Where can you search for start-up jobs in Berlin? Take a look at Jobbatical, Berlin Start-up Jobs, HEUREKA, Deutsche Startups, Gründerzone, Startup Sucht, OnStartupJobs, Angel List, tbd* job board, or check this map of Berlin startups. For more, see this list of Berlin start-up jobs web sites or check out IT jobs in Berlin. Also, join Facebook groups like Berlin Startups, Berlin Start-up Jobs, Berlin Job Board, English Jobs in Berlin, Berlin Job Detector, English Speaking Jobs in Berlin, PR and Communication Jobs, and Berlin Start-ups. Or see these tech specific jobs in Berlin.
7) Search Online
Use job search engines and job boards and scan them regularly (actually religiously) for fresh opportunities. I’d recommend looking daily!
Of course, the usual suspects are helpful like Monster.de, Linked In and Indeed.de. Then there’s Xing, Glass Door, The Local, Expat Job Seeker, JoZoo, Toytown Germany, Meine Stadt, JOB POINT, and Stepstone just to name a few. Also, consider local job sites like Jobs in Berlin, Job Spotting, Work in Berlin, i-potentials, Berliner Jobmarkt, and Berlin Expat Jobs. Or signup with WOLOHO, to get on their mailing list and be alerted to new jobs in Berlin, and even other German cities. Talent.io is another option, where you signup, create a profile, and they’ll personally recommend companies and positions. To see a comprehensive view of Berlin based employer’s career pages, see Job List Berlin.
Search for companies that are based in Berlin. Subscribe to alerts or mailing lists to be made aware of new postings that may suit you.
Another simple way to find a job in Berlin? Use Google to your advantage – for example if you’re an Agile Coach like me, simply Google – “agile coach jobs in Berlin” to view related postings.
Generally if jobs are advertised in English, there’s a chance the company is willing to hire someone who’s not a native German speaker. Scan the job description to see if German language skills are required and if so, at what level.
Kick it old school and make a good, old fashioned, phone call! Before doing any cold online job application, call the contact person listed on the job description, quickly introduce yourself, and ask them some questions about the job. You can find out if they don’t mind you directly emailing them your CV and cover letter. The hiring manager might even be so impressed with your professionalism, they’ll call you in for an interview right away. Failing that, the conversation may also reveal quite quickly that the job is not a good fit.
It’s fairly straight-forward to get a freelancing visa in Germany, if you can prove you have a steady income and meet other various requirements. This is especially ideal for those that have location independent work. I’ve a number of friends in Berlin who work as writers, graphic designers, software developers etc. and all make a living from existing contracts in their home country or elsewhere.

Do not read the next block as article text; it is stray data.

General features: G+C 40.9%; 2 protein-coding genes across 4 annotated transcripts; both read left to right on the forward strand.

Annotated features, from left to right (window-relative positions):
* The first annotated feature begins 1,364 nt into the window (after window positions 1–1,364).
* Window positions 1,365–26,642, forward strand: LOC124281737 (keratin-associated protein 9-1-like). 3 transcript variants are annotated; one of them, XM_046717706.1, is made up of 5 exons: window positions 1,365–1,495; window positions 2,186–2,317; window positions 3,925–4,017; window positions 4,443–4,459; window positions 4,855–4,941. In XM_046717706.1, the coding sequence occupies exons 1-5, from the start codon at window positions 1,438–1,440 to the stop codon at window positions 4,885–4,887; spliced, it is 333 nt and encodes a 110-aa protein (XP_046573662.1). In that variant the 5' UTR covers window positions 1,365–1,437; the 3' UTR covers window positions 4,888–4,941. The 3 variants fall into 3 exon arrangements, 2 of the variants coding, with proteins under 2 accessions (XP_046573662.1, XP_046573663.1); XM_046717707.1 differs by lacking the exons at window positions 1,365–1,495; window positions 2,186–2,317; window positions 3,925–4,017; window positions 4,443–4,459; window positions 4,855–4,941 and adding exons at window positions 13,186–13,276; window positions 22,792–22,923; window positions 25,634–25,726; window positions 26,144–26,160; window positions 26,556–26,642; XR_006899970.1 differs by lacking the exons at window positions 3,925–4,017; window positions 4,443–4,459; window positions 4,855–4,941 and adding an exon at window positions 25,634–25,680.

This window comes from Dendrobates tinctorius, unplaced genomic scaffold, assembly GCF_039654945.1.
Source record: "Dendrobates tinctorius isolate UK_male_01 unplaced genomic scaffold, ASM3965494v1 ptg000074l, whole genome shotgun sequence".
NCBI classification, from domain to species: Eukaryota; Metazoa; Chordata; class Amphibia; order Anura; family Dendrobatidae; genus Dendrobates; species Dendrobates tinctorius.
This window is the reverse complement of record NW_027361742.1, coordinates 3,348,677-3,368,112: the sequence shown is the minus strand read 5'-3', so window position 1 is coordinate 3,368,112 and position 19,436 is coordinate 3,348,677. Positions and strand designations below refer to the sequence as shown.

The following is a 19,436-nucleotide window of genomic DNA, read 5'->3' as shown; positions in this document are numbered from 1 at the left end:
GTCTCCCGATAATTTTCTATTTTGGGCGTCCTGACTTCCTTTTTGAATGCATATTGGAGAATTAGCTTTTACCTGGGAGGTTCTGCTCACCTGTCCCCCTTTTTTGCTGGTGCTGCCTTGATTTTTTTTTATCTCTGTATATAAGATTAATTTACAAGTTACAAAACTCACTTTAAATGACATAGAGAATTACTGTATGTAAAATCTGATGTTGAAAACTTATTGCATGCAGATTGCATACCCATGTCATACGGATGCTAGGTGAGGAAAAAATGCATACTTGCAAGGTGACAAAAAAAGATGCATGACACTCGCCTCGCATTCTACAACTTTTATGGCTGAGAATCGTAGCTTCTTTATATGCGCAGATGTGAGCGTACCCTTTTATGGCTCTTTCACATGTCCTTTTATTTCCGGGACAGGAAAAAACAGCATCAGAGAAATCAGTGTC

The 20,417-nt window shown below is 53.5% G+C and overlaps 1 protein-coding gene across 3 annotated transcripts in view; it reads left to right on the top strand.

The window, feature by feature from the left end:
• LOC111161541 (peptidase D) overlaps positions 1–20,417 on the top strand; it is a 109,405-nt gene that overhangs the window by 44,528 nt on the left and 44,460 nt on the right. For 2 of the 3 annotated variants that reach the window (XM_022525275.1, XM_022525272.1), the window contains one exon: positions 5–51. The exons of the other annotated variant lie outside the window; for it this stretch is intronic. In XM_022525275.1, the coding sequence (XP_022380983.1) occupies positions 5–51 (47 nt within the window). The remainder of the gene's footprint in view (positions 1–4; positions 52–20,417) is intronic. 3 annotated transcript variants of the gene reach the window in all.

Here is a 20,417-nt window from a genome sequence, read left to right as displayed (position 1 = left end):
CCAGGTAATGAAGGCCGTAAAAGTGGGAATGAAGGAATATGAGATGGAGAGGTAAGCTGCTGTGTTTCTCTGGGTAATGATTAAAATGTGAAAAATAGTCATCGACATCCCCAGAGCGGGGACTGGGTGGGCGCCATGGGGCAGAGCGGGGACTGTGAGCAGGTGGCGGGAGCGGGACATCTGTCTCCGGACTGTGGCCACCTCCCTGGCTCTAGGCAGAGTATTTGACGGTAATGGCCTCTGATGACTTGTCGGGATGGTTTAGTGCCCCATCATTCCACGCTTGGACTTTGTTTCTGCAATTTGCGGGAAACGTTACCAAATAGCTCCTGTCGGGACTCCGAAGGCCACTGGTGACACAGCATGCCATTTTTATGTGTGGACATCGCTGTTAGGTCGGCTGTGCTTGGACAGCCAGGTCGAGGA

Freelancing is also a good solution for those looking to start their own business in Berlin. Join this Facebook group to start a conversation and connect with other local freelancers. Also check out these job boards – freelance.de and twago.
After my first working holiday visa expired back in 2012, I applied for a freelancing visa which allowed me to continue my work as both a travel writer and a project manager (yes, a bizarre combination). I made money writing for a Berlin hotel, through my blog, and doing project management consulting for a local company.
9) Getting the Right Visa
Getting the right visa will determine how long you can stay in Germany and whether or not you can work.
Depending on where you’re from, almost anyone can come to Germany, and stay for up to 3 months as a tourist. While you’re not allowed to actually work, you can at least stay in Berlin and begin your job search.
For more experienced professionals, you can apply for a job seeker visa that allows you to stay in Germany and look for work for up to six months. This visa is typically only granted to individuals who have experience in a specific field that’s in demand in order to make-up for labour shortages in certain areas like IT or marketing.
Young Canadians can apply for a working holiday visa that allows you to stay in Germany for up to one year to study, work, or if you like, do absolutely nothing! I had one of these visas before later applying for the freelancer’s visa. Other citizens from Australia, New Zealand, Japan, Taiwan, and Hong Kong can apply for one of these visas as well (research to find out the specifics about what options your country offers). Approval of these visas requires you to show that you have money in the bank and your own health insurance, among other things. Unfortunately, these working holiday visas are not available to Americans or “old people”, which is anyone over 35.